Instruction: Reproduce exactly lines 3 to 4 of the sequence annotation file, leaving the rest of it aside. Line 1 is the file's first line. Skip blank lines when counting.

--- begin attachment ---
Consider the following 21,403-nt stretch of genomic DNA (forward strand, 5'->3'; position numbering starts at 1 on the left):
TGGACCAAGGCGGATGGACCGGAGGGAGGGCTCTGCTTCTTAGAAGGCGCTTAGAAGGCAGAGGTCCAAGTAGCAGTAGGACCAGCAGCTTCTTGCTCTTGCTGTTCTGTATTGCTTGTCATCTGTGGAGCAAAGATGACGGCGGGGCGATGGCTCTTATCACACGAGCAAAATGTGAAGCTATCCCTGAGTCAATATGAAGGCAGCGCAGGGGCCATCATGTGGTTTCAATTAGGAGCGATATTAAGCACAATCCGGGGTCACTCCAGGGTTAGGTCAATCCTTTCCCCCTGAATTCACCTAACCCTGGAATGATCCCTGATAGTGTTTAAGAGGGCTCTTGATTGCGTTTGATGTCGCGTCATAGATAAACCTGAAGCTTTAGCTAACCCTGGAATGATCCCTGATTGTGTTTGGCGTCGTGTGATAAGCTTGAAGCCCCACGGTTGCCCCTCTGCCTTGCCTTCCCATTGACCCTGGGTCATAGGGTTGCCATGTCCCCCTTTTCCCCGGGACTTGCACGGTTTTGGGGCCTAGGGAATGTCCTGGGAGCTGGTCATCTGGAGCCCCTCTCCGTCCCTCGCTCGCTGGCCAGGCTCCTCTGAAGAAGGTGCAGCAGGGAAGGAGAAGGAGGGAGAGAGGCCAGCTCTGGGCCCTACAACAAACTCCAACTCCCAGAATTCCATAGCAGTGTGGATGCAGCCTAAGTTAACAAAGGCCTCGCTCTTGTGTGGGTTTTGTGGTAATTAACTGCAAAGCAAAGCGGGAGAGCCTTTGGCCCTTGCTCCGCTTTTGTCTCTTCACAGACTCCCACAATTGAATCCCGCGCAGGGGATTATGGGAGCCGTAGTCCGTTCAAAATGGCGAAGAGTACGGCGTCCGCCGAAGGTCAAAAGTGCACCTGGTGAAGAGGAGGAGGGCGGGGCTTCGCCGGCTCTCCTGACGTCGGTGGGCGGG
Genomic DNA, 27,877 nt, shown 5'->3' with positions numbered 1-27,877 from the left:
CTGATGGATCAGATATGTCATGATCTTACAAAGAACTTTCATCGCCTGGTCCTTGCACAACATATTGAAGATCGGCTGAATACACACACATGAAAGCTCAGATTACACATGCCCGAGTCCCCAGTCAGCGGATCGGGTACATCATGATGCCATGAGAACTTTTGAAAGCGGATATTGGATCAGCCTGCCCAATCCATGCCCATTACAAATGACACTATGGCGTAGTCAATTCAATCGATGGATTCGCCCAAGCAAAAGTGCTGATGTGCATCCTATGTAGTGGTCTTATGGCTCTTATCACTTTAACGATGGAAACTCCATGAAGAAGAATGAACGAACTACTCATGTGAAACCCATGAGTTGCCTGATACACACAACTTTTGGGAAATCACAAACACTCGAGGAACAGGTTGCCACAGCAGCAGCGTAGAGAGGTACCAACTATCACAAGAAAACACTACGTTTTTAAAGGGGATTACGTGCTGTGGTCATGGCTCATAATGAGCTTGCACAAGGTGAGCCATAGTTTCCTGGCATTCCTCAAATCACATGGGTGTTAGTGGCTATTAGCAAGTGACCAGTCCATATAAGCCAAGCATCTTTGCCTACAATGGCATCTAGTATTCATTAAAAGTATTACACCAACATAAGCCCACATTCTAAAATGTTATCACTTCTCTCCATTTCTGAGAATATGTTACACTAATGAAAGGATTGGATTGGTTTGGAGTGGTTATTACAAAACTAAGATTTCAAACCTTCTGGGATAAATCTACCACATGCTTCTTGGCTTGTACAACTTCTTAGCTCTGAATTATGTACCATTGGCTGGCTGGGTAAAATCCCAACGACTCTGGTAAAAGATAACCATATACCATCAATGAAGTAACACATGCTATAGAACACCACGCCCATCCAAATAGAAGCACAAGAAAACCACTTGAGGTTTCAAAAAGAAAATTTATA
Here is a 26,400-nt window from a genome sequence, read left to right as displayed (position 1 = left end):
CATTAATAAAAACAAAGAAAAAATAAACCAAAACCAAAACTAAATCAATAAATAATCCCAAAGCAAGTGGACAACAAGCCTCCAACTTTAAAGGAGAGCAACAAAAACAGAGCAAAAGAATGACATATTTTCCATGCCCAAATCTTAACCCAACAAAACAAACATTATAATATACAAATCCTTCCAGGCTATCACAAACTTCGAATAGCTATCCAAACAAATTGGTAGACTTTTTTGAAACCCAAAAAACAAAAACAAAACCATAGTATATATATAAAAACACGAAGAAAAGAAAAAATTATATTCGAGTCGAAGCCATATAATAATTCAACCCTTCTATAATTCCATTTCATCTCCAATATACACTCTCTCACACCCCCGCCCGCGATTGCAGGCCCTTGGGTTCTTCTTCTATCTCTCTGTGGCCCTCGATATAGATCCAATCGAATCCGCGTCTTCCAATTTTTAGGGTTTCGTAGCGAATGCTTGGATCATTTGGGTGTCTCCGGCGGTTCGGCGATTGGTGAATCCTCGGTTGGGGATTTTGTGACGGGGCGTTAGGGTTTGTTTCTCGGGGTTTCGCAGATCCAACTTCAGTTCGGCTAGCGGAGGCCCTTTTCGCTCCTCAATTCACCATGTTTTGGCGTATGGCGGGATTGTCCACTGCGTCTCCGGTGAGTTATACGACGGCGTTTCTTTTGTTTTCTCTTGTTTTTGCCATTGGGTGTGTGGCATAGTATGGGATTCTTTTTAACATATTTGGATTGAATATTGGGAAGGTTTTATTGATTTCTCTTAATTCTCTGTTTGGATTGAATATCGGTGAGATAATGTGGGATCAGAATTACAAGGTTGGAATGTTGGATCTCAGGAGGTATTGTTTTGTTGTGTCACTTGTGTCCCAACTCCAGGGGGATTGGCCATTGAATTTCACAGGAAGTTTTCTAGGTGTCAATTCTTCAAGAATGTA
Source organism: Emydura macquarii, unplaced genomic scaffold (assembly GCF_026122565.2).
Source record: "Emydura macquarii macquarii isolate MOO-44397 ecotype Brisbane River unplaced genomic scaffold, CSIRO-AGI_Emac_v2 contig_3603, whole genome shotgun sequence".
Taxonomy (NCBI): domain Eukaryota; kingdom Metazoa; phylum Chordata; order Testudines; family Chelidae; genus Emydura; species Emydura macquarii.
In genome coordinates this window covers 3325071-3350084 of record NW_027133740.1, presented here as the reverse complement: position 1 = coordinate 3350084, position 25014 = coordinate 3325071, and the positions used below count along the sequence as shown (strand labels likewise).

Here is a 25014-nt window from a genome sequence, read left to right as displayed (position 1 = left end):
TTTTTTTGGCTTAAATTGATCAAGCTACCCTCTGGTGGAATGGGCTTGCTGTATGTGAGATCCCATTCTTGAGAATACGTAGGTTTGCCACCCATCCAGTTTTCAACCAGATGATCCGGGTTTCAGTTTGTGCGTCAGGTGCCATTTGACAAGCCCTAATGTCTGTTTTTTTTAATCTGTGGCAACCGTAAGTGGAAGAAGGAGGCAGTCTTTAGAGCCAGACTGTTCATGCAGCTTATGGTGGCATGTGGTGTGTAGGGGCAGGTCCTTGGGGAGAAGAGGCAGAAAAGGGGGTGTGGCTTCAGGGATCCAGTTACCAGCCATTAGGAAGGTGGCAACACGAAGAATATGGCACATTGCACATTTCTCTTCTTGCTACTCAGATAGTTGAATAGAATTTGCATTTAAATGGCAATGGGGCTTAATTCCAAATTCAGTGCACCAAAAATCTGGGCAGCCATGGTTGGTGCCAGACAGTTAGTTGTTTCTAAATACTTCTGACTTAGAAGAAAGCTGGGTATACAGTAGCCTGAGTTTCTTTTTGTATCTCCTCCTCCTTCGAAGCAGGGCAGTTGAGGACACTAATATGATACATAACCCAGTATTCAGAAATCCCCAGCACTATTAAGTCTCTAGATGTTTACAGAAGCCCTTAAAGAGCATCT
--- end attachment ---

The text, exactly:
Genomic DNA, 27,877 nt, shown 5'->3' with positions numbered 1-27,877 from the left:
CTGATGGATCAGATATGTCATGATCTTACAAAGAACTTTCATCGCCTGGTCCTTGCACAACATATTGAAGATCGGCTGAATACACACACATGAAAGCTCAGATTACACATGCCCGAGTCCCCAGTCAGCGGATCGGGTACATCATGATGCCATGAGAACTTTTGAAAGCGGATATTGGATCAGCCTGCCCAATCCATGCCCATTACAAATGACACTATGGCGTAGTCAATTCAATCGATGGATTCGCCCAAGCAAAAGTGCTGATGTGCATCCTATGTAGTGGTCTTATGGCTCTTATCACTTTAACGATGGAAACTCCATGAAGAAGAATGAACGAACTACTCATGTGAAACCCATGAGTTGCCTGATACACACAACTTTTGGGAAATCACAAACACTCGAGGAACAGGTTGCCACAGCAGCAGCGTAGAGAGGTACCAACTATCACAAGAAAACACTACGTTTTTAAAGGGGATTACGTGCTGTGGTCATGGCTCATAATGAGCTTGCACAAGGTGAGCCATAGTTTCCTGGCATTCCTCAAATCACATGGGTGTTAGTGGCTATTAGCAAGTGACCAGTCCATATAAGCCAAGCATCTTTGCCTACAATGGCATCTAGTATTCATTAAAAGTATTACACCAACATAAGCCCACATTCTAAAATGTTATCACTTCTCTCCATTTCTGAGAATATGTTACACTAATGAAAGGATTGGATTGGTTTGGAGTGGTTATTACAAAACTAAGATTTCAAACCTTCTGGGATAAATCTACCACATGCTTCTTGGCTTGTACAACTTCTTAGCTCTGAATTATGTACCATTGGCTGGCTGGGTAAAATCCCAACGACTCTGGTAAAAGATAACCATATACCATCAATGAAGTAACACATGCTATAGAACACCACGCCCATCCAAATAGAAGCACAAGAAAACCACTTGAGGTTTCAAAAAGAAAATTTATA